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Lonely Planet’s City Guide Apps: Why I’ll Never Buy a Paper Guide Book Again

When I travel with my husband, I feel like his personal sherpa. I love him to the moon and back but because I carry a purse, I get saddled with carrying the guide book, the metal thermos of water, the brochures, etc. Two hours into a castle tour and my back is killing me.

My solution? Lose the guide book and lighten the load.

Lonely planet

We just returned from a three-country tour of Central Europe and I only bought a paper guide book for one destination. For the other two I tried out Lonely Planet’s iPhone City Guides and I was hooked. My purse was significantly lighter and the apps were far better than a traditional paper book.

Tempted? Here’s how it works.

You download the free Lonely Planet app to your phone or mobile device. Then you shop via the app for your specific destinations. Most city apps are a very reasonable $5.99. Compare that to the average cost of a paper guide book (approximately $15) and you’ve got my attention. The city app quickly downloads and all info is cached on your phone. This means that you won’t need WiFi to use it, which is important in places like Budapest where WiFi is a precious and rare commodity.

In addition to having the usual chapters on the history, where to eat, where to sleep, etc., the app comes with an interactive map that shows you exactly where the recommendations are. Plus, should you find some free WiFi, you can locate yourself on that map. Nifty!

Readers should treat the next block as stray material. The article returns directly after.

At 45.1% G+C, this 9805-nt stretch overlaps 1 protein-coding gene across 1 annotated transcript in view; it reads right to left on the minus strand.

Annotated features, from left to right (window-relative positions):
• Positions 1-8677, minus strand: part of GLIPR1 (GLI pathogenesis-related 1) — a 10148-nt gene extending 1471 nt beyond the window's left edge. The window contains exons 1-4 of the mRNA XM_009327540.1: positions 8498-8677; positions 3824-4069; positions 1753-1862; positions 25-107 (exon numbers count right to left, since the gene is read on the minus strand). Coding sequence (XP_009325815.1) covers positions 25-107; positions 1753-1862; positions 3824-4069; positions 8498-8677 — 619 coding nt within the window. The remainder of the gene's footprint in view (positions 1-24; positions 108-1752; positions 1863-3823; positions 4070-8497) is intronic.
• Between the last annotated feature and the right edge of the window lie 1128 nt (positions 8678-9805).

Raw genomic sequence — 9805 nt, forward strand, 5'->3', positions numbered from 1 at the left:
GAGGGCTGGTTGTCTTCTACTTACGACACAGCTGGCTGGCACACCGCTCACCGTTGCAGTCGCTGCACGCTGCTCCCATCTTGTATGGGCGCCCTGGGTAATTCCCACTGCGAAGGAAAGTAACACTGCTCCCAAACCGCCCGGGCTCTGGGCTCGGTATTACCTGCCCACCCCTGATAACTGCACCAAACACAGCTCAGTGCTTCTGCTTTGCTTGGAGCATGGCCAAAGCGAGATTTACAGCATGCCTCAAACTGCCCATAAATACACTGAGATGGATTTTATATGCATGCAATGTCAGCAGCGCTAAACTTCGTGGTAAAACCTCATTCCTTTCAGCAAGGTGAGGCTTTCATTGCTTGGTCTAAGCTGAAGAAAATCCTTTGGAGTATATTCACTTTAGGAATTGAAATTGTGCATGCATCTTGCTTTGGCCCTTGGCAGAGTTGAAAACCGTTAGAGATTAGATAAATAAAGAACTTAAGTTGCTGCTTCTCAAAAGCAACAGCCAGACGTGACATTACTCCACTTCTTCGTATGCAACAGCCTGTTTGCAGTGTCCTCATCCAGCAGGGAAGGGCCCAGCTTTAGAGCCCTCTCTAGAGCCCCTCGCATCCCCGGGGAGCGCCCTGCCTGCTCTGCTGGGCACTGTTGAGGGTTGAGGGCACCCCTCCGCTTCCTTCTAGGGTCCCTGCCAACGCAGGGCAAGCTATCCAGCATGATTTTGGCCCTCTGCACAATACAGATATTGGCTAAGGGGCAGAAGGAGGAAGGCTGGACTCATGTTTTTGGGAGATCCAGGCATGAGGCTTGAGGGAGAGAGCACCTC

map

This means the pros are: lighter, cheaper, and better. Still need more convincing? Well, increasingly studies and articles are pointing to the fact that ebooks are also better for the environment so you can probably add greener to the list too.

There were, of course, a few drawbacks. We vastly preferred the Budapest app to the Vienna one. The layout was easier to navigate. However, for some strange reason, Lonely Planet removed my favorite sorting filter from the Budapest app: our pick. I rely on the editors’ picks for restaurants and bars and was sad to see this feature missing. It seems like they’re still perfecting things, but already the apps are far superior to the books in my opinion.

Want to try out a city guide for free? Download the free Lonely Planet app now and check out the free sample app for San Francisco. It’s a good look at how the other apps work.

Alison

My name: Alison Presley

Nickname: Presbo, because I'm good police.

How I earn my keep: I'm the manager of Travelocity's Travel for Good program. Visit Travel for Good to learn more about our green travel and voluntourism initiatives!

What kind of traveler am I: I'm an intrepid food explorer. I usually starve myself on the plane (not that that's too hard to do) so that the moment my toes touch foreign soil I'm ready to sample new and exciting cuisine. I like to dine everywhere from hole-in-the-wall local secrets to Michelin Guide gems. Cannel├ęs, poi, boiled peanuts, oxtail soup, poutine--there's no stopping this adventurous palate.

Greatest travel lesson I've learned: It doesn't cost a lot of money to do good. Offsetting your carbon impact only adds a few bucks to your trip, green hotels are very affordable, and volunteering locally during your vacation is a great way to give back and learn about the culture.

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